In the Book of Genesis, the senior servant of Abraham is sent to look for a wife for his master’s son Isaac. He meets a beautiful woman called Rebekah by the spring, and she nourishes him with plenty of water and makes sure his camels are also nourished. He gives her a gold ring and bracelets, and asks to stay in her family home. Her brother Laban provides water for him and his companions to wash their feet and a place and food for their camels too. He explains his mission and they readily agree to let Rebekah marry Isaac. He gives ornaments and clothes to Rebekah and rich presents to her family. They eat and drink and spend the night before returning home. Continue reading “An ancient story of gratitude”
I present a version of the Three Minute Breathing Space meditation popular in Mindfulness-Based Cognitive Therapy. It involves paying attention to our thoughts and feelings, breathing and bodily and physical sensations.
Although I am deeply grateful for the I Love Bipolar platform with 100+ blogposts over 3+ years, it takes a lot of emotional investment being associated with bipolar on a continuous basis. I have on many occasions drawn from my personal experiences because I thought it might help others on a similar journey. I have also written quite generally and I think this has been helpful for people too. But whether I write generally or from my own experience I still cannot escape from the ilovebipolar.com domain! Continue reading “My new website!”
Yes to her embrace filled with wholeness.
As I ponder my mother’s painting this week, I see something we all would like to experience right now with our loved ones. The older girl is holding and embracing the younger girl while appearing to talk to her about something important, something precious, something just between the two of them. But in my imagination, I see these two girls walking with each other while keeping their required distance. It is in their minds and hearts that they are being affectionate, and this strikes me as infinitely possible for all of us at the moment. Continue reading “The embrace”
Yes to your genuineness, your grounded worldliness.
In today’s world we are thrown by many minor and major forces. Surfing the internet can lead us in different directions, and we can get lost in a field of data and information if we’re not grounded and don’t know what we’re looking for. COVID-19 is a major force that is blowing our way at the moment and it too can stir us to get lost without anything to anchor us.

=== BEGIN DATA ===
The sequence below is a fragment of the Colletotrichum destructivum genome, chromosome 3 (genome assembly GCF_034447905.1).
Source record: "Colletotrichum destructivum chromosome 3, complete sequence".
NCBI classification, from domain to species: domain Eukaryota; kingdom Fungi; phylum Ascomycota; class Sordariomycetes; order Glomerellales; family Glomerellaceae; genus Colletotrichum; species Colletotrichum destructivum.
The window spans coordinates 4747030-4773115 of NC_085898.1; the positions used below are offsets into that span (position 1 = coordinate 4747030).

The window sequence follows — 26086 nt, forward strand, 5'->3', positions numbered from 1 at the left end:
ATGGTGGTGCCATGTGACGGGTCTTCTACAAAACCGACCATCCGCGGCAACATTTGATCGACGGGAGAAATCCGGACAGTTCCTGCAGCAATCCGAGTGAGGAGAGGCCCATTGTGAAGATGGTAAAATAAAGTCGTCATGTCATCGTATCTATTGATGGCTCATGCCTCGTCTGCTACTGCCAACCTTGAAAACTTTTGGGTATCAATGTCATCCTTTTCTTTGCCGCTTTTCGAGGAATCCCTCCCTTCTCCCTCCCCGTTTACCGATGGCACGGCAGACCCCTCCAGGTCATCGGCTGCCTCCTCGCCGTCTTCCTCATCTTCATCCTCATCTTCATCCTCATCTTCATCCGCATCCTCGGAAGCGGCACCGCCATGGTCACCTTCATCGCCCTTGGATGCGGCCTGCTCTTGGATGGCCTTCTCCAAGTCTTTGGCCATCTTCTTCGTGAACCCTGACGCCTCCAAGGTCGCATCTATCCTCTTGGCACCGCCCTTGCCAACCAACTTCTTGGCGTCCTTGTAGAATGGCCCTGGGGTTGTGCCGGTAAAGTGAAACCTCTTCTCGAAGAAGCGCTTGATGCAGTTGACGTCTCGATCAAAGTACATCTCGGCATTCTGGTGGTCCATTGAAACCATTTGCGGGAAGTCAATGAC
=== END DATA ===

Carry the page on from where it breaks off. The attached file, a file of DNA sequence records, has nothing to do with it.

But, as from the painting, there is something about being next to a fire that calls us inward, that opens our senses to hear the smoke going up the chimney, the sight of the brightest part of the fire, the smell of the home, the taste of sipping tea and the rise in temperature on our skin. Continue reading “#Authenticity”
Yes to your open road, your warm invitations.
The Camino de Santiago (‘Way of Saint James’) pilgrimage is becoming more and more popular these days among vacationers, spiritual seekers and adventurists. People can start wherever they like – from Saint James’ Gate in Dublin, Saint Jean Pied de Port in Southern France, Lisbon in Portugal – but all are destined to Santiago de Compostela (‘Stars field’) in North Western Spain and often beyond to Finisterre (‘End of the earth’) on the Spanish coast. I have walked the hilly, flat, and rocky roads on four occasions: alone, with family and a Church group. Each time was special, each time had its challenges, but what they all had in common was an experience of ‘group consciousness’. Continue reading “Invitations”
Sing Hallelujah to her magnificent blessedness.
John Sullivan SJ (1861-1933) was named ‘blessed’ at a ceremony in Saint Francis Xavier’s Church, Dublin, on 13 May 2017. He was a man deep in words and deeds, someone with quiet charisma (influenced by his father who became lord chancellor of Ireland) and strong faith (influenced by his mother who was of Catholic stock from Cork). From being dubbed ‘the best dressed man in Dublin’ in his earlier days to travelling the roads of Kildare and Dublin caring for the sick and dying, John grew and developed in a holistic manner. His psychology can be understood from one of the few quotes attributed to him. He said: “Take life in instalments. This day now, at least let this be a good day. Be always beginning. Let the past go. Now let me do whatever I have the power to do.” In modern language, we could refer to his philosophy of life as both mindful and heartful in its practicality. Continue reading “Blessedness”